Antonia Forest, and a question of class
rohina at shaw.ca
Sun May 4 03:35:34 EDT 2003
> Don't for a minute think I'm condoning the class attitudes
>Forest's characters expouse, but I think they are worth mentioning as they
>are one of the really unique characteristics of her books, along with the
>lifelike characters, the religious tensions & the high standard of writing
>& the general realism. I've often wondered if those class attitudes are
>there because of her commitment to realism or if they are her attitudes.
>She has a tendency to get her characters, especially Patrick, to voice her
>feelings about religion, and especially the consequences of Vatican II, at
>every available opportunity after all... But I really don't know.
I remember being incensed when I read that mean-spirited little entry
about Forest in the Oxford Companion to Children's Lit years ago - it said
something like, her books had merit, but they were very narrowly about a
certain class. I just thought puh-lease! How many children's books that are
regarded as "worthy" are about very narrow socio-economic groups? But
somehow, if it is about poor or working-class people that's good
literature, and anything about any other group is not. Forest was one of
the few authors I read as a young adult that seemed to say something to me
about my situation, specifically. I felt like the Marlows were on a par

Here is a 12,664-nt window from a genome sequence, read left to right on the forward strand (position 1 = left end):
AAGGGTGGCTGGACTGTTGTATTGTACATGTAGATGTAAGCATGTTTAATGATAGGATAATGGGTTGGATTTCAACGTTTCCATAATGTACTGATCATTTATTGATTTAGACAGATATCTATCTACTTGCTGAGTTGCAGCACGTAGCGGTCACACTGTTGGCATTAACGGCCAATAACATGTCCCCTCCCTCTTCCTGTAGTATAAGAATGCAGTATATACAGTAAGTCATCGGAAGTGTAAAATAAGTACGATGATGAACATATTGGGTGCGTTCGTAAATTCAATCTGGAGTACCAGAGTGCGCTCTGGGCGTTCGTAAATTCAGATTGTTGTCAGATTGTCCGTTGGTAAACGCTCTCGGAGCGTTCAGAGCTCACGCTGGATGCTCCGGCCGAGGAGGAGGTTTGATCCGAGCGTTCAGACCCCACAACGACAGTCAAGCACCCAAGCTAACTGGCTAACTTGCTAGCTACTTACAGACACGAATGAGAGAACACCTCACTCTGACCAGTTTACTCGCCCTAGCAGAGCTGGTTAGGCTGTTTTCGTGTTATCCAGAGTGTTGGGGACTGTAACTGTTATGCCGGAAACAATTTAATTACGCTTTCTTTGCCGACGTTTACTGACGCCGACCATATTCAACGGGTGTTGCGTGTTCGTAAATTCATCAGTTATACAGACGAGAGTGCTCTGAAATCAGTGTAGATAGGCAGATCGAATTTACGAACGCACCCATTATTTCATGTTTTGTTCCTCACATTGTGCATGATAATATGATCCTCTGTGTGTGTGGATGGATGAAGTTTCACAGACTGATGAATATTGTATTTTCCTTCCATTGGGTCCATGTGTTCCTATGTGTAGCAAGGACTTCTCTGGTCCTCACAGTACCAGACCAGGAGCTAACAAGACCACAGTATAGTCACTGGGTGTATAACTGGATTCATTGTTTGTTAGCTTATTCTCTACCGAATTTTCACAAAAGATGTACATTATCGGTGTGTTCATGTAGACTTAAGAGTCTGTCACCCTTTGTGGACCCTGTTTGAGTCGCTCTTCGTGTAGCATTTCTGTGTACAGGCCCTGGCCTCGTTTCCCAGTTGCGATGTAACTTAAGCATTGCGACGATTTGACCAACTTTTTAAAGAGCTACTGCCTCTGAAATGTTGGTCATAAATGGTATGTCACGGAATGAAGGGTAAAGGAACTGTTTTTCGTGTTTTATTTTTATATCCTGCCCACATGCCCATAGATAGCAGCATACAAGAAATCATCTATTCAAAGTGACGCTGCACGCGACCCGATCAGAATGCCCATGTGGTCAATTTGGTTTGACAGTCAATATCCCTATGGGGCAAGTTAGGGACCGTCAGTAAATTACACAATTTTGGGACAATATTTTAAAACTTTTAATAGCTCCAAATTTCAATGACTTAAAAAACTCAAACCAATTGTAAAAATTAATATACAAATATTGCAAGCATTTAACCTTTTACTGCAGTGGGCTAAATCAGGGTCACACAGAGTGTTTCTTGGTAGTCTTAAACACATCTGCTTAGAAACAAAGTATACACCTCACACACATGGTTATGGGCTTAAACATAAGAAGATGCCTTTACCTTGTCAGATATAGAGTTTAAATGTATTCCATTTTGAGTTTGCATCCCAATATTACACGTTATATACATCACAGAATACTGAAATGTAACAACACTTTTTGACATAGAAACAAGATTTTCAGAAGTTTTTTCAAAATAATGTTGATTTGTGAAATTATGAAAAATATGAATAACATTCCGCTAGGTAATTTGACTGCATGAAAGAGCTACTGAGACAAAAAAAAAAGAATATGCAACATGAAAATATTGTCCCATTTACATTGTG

with my family - 2 academics for parents, so comfortably off, but they were
eccentric. I went to a girls' school, but didn't board. I think Kingscote
had a lot in common with my school, especially the attitudes of the girls.
> Some of the time. Not always. Remember we see most things through
>Nicola's eyes & Nicola's thoughts and actions aren't always honourable.
>Sometimes she can be very nasty, bullying, and full of contempt for others
>who she thinks are weaker than she is. She's so likeable though that these
>times can be hard to spot! And one of the most honourable characters in
>her books, Ann, gets an *extremely* rough ride, being derided by everyone
>for being a sap... This I suspect is Forest's twisted sense of humour
>coming into play. BUt maybe she really means it. who knows. But it isn't
Ann deserves everything she gets. Ginty is the misunderstood one...
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